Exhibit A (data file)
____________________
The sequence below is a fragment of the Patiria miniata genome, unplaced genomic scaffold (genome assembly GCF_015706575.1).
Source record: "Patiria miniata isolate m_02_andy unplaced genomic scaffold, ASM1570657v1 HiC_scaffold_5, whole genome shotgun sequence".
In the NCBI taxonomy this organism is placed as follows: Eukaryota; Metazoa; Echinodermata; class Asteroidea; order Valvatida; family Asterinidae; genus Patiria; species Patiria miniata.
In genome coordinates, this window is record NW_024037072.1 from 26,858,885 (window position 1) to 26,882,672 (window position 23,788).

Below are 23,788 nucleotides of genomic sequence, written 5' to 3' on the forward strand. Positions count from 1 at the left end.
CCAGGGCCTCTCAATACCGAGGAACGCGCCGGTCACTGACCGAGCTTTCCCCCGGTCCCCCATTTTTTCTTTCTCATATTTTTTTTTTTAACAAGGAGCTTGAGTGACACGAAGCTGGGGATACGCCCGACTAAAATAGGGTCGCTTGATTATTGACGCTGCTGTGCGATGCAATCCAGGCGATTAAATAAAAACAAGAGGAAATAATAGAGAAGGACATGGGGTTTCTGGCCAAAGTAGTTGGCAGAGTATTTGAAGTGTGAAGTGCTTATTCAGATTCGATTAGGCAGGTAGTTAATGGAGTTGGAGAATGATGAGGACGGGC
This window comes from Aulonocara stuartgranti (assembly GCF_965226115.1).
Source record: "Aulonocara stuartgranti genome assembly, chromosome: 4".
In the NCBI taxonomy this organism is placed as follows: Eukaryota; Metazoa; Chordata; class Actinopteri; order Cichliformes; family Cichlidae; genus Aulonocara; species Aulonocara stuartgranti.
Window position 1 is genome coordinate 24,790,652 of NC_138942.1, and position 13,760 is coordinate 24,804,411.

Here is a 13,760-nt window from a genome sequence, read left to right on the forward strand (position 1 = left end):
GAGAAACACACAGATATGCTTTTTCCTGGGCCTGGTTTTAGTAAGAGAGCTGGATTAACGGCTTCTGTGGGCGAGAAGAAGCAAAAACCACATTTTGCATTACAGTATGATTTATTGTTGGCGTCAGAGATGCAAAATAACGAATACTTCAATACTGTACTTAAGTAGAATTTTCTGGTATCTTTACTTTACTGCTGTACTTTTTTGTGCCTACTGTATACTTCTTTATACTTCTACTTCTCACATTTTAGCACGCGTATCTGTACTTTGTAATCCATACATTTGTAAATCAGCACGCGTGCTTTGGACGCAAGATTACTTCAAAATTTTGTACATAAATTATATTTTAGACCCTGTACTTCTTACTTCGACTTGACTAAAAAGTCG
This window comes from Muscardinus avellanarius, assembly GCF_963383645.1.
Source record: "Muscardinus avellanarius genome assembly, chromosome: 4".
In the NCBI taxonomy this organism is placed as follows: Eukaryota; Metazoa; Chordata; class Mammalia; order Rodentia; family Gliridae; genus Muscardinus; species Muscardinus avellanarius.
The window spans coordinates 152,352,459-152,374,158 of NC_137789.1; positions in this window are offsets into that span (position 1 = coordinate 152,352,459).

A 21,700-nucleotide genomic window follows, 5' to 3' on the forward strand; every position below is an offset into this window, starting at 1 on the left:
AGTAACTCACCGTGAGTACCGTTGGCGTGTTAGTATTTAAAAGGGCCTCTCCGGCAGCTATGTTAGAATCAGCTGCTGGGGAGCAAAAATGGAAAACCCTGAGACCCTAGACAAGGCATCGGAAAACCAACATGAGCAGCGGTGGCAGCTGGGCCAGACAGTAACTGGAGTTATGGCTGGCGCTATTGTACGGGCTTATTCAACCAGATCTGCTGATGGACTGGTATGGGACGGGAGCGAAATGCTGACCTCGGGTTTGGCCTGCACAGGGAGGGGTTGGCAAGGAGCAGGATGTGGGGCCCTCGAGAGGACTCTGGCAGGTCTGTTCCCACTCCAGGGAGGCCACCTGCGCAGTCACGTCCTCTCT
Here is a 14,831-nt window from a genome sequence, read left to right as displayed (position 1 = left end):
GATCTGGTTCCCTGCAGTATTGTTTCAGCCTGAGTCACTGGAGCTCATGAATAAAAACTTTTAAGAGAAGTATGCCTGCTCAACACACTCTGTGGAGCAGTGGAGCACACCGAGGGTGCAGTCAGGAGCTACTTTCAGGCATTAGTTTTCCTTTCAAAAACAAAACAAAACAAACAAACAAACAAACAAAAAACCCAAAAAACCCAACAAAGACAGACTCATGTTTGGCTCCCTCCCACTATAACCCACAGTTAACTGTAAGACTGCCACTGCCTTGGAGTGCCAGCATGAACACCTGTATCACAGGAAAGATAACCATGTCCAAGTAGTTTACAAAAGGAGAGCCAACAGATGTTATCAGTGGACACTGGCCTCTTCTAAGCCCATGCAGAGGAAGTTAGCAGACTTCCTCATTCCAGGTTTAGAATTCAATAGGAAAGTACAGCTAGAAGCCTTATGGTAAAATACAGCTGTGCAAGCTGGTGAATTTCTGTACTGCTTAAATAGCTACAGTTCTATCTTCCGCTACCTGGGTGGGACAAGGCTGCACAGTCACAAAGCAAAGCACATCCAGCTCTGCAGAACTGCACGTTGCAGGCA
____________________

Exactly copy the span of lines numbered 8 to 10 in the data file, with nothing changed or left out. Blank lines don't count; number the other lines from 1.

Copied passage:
Source record: "Aulonocara stuartgranti genome assembly, chromosome: 4".
In the NCBI taxonomy this organism is placed as follows: Eukaryota; Metazoa; Chordata; class Actinopteri; order Cichliformes; family Cichlidae; genus Aulonocara; species Aulonocara stuartgranti.
Window position 1 is genome coordinate 24,790,652 of NC_138942.1, and position 13,760 is coordinate 24,804,411.